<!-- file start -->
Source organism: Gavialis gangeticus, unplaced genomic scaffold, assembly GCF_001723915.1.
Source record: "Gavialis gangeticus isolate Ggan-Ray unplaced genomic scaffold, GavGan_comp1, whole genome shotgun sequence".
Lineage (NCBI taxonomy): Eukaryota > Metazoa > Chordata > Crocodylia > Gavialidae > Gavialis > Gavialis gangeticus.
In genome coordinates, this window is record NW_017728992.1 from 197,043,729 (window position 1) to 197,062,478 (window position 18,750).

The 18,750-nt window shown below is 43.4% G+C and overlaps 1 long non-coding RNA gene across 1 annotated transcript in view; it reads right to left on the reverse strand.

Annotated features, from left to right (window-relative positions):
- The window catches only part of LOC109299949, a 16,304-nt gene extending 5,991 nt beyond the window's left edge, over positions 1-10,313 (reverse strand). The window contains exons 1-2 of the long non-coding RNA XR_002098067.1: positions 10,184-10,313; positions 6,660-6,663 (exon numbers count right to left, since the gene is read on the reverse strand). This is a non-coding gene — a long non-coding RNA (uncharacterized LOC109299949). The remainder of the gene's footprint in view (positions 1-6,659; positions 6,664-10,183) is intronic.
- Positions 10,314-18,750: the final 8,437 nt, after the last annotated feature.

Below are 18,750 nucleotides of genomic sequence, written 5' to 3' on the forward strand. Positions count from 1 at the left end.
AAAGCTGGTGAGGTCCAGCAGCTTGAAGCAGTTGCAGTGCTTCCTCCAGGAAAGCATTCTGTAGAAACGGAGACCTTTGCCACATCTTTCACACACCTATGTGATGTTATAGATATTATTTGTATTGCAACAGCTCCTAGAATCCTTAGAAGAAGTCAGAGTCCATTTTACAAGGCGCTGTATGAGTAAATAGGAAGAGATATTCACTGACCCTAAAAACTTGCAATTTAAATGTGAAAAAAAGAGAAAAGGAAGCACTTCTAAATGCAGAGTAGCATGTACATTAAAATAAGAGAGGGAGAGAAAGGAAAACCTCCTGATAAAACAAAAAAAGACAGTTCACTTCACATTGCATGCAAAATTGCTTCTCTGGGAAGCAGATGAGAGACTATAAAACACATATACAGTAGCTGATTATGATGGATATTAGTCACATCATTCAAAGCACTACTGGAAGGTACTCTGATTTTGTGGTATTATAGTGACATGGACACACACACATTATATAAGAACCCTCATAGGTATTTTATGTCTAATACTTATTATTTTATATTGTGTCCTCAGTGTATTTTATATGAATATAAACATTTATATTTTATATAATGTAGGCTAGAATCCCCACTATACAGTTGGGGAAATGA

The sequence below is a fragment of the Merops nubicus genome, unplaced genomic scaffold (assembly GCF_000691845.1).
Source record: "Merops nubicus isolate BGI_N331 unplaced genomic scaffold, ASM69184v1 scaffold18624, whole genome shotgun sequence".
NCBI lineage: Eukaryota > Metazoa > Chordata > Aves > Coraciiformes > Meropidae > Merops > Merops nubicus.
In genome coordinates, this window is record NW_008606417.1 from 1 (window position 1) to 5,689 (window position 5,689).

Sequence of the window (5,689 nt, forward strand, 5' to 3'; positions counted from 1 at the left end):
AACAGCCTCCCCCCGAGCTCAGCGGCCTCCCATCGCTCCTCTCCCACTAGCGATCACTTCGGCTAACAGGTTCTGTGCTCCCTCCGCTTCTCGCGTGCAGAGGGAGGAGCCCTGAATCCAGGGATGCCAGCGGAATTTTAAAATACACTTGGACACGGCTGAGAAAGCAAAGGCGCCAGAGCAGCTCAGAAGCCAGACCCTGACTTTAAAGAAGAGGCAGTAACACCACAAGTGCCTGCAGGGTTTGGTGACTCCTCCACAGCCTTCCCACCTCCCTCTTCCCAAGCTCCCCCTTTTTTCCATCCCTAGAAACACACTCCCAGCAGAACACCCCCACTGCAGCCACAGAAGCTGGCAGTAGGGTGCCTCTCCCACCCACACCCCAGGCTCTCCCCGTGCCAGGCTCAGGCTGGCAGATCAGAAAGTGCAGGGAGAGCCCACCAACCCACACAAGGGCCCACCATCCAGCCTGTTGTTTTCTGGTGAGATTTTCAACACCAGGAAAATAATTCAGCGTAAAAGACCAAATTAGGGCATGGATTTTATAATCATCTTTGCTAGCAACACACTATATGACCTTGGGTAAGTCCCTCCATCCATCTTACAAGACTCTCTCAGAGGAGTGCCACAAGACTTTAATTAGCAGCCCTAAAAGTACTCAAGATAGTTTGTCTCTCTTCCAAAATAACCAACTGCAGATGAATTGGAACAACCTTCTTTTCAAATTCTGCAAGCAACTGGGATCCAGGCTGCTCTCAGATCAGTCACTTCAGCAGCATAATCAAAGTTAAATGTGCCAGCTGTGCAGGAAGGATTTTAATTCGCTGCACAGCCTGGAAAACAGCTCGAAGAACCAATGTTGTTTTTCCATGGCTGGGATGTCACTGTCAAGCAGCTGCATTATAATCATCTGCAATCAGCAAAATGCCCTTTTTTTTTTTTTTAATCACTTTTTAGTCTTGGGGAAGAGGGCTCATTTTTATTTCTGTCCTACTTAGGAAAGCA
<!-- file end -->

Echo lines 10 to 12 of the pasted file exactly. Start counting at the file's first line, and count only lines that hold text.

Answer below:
AAAGCTGGTGAGGTCCAGCAGCTTGAAGCAGTTGCAGTGCTTCCTCCAGGAAAGCATTCTGTAGAAACGGAGACCTTTGCCACATCTTTCACACACCTATGTGATGTTATAGATATTATTTGTATTGCAACAGCTCCTAGAATCCTTAGAAGAAGTCAGAGTCCATTTTACAAGGCGCTGTATGAGTAAATAGGAAGAGATATTCACTGACCCTAAAAACTTGCAATTTAAATGTGAAAAAAAGAGAAAAGGAAGCACTTCTAAATGCAGAGTAGCATGTACATTAAAATAAGAGAGGGAGAGAAAGGAAAACCTCCTGATAAAACAAAAAAAGACAGTTCACTTCACATTGCATGCAAAATTGCTTCTCTGGGAAGCAGATGAGAGACTATAAAACACATATACAGTAGCTGATTATGATGGATATTAGTCACATCATTCAAAGCACTACTGGAAGGTACTCTGATTTTGTGGTATTATAGTGACATGGACACACACACATTATATAAGAACCCTCATAGGTATTTTATGTCTAATACTTATTATTTTATATTGTGTCCTCAGTGTATTTTATATGAATATAAACATTTATATTTTATATAATGTAGGCTAGAATCCCCACTATACAGTTGGGGAAATGA

The sequence below is a fragment of the Merops nubicus genome, unplaced genomic scaffold (assembly GCF_000691845.1).
Source record: "Merops nubicus isolate BGI_N331 unplaced genomic scaffold, ASM69184v1 scaffold18624, whole genome shotgun sequence".